Of the many elements that make the wines of Champagne Barons de Rothschild so spectacular, there are three in particular that stand out most. There is, of course, the Rothschild name – for the Rothschild family has long been linked to some of the world’s finest and most coveted wines. But it is also the characteristic use of exquisite Chardonnays sourced from the Côte des Blancs, as well as the immeasurable amount of patience poured into the production process, that distinguishes them as champagnes of House Barons de Rothschild.
“Chardonnay, Chardonnay, Chardonnay – that’s all their quality is about,” were the words of wine expert Chris Low Kam Loong as he presented an introduction to Champagne Barons de Rothschild during an exclusive wine pairing dinner at Sabayon in EQ Kuala Lumpur. The cuvées, he explained, were born from a collective family desire to create a brand of champagne capable of matching the finesse of the Rothschild dynasty’s existing wines. Pointing out that their champagnes are aged on lees for a minimum of three to four years before disgorgement (compared with the industry standard of 15 months), Low remarked, “Only a champagne house that puts quality before price can do this.”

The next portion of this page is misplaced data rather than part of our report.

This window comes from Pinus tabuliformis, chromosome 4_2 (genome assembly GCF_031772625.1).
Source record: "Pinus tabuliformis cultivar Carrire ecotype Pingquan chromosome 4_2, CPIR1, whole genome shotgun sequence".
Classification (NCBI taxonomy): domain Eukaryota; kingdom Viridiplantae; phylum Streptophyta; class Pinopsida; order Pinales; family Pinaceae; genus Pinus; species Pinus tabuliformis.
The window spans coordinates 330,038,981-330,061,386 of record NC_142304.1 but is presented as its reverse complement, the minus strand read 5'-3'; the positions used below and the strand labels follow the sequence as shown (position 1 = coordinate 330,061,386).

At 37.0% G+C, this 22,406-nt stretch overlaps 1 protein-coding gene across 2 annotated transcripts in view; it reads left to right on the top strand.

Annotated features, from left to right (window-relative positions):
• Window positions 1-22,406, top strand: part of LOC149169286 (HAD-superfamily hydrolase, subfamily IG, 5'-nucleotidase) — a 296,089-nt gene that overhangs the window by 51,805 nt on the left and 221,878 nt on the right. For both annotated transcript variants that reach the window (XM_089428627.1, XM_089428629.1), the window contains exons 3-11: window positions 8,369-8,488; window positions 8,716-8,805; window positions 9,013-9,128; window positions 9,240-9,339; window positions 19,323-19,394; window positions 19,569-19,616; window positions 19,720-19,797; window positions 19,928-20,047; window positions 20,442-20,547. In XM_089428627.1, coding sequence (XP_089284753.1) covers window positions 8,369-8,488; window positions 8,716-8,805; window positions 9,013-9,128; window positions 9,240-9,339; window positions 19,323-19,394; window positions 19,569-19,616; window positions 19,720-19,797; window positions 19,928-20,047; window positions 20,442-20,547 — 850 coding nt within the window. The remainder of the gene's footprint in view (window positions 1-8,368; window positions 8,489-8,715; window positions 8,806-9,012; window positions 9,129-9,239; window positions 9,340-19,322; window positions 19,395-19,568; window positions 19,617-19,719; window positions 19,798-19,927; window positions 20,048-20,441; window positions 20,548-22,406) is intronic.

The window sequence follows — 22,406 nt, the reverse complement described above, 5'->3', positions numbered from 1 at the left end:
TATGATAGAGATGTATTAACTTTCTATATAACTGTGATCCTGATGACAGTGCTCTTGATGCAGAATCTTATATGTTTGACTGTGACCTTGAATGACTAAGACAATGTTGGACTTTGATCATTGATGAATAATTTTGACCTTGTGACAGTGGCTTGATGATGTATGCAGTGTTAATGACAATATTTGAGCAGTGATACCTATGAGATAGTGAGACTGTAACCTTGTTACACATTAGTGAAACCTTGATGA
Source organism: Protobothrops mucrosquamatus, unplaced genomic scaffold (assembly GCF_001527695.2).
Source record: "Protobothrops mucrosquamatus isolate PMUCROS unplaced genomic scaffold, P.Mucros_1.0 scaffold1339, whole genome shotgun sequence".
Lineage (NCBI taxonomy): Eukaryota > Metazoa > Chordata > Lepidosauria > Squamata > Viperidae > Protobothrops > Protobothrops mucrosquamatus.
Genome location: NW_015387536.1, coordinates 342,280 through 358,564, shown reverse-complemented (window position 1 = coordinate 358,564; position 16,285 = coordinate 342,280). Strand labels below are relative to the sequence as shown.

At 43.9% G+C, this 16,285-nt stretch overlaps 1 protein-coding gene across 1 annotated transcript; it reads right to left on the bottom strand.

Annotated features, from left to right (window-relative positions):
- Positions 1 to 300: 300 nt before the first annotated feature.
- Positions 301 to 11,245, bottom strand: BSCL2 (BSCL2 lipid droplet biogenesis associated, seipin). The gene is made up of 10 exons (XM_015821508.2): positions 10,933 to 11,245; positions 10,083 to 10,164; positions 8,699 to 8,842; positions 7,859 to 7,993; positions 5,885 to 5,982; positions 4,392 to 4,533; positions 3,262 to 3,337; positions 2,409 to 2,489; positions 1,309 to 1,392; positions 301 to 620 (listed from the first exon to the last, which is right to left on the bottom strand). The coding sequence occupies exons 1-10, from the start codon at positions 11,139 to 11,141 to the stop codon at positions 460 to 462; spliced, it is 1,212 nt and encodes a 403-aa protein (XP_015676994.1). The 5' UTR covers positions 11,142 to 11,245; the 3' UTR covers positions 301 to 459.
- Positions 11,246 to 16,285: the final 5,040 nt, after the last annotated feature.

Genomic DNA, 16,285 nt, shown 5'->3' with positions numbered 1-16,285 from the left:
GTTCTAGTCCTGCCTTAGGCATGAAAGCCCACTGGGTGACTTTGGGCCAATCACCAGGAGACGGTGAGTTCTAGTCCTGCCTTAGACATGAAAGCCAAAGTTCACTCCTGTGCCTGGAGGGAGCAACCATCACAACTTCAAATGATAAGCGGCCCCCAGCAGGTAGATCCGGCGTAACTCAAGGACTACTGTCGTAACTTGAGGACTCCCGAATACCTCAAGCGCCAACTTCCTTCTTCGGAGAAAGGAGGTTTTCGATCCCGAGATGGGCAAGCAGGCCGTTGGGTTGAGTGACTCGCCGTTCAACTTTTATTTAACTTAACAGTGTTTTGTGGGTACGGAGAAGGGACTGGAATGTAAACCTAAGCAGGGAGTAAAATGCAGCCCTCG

The dinner, held in mid-March, was an ideal opportunity to explore the Champagne Barons de Rothschild range, and also to venture further into the estates under the family company, Baron Philippe de Rothschild SA. After beginning with a pale gold, brioche-accented Champagne Barons de Rothschild Brut NV, guests dined on T’lur caviar egg toast with a confit yolk, served alongside a Domaine de Baronarques Grand Vin Blanc 2014. Creamy, weighty, and with a touch of oak, it was a Chardonnay that looked towards its Languedoc terroir and the Domaine’s evolution under the management of the Rothschild family since its acquisition in 1998.
The superstar of the evening—The Rothschild Rare Vintage 2010—accompanied a Nova Scotia lobster and artichoke barigoule, padding out the dish’s crustacean foam with its minerality and complex notes of praline, tonka bean, and citrus. (A minimum of eight years bottle-ageing on the lees contributed to the yeasty overtones of this 100 per cent Chardonnay, blended from four grands crus sourced from the communes of Avize, Cramant, Oger, and Le Mesnil-sur-Oger.) Then came a spicy, leathery Domaine de Baronarques Grand Vin Rouge 2010 with an aged Moulard duck breast, pitting its eucalyptus-like astringency against the bird’s natural gaminess and a smattering of lavender.
For dessert, a strawberry shortcake with lemon mascarpone snow and strawberry sorbet was used to highlight the low dosage of the morganite-hued Champagne Barons de Rothschild Rosé NV, which charmed guests with its fine bubbles and honeyed aroma. Rather than concealing itself in sweetness, this blend of 85 per cent Chardonnay and 15 per cent Pinot Noir let its subtlest notes of wild strawberries, citrus, and raspberries out to play. It may as well have been a direct statement from the Rothschild family: champagnes of this calibre speak for themselves effortlessly, so long as you give them time.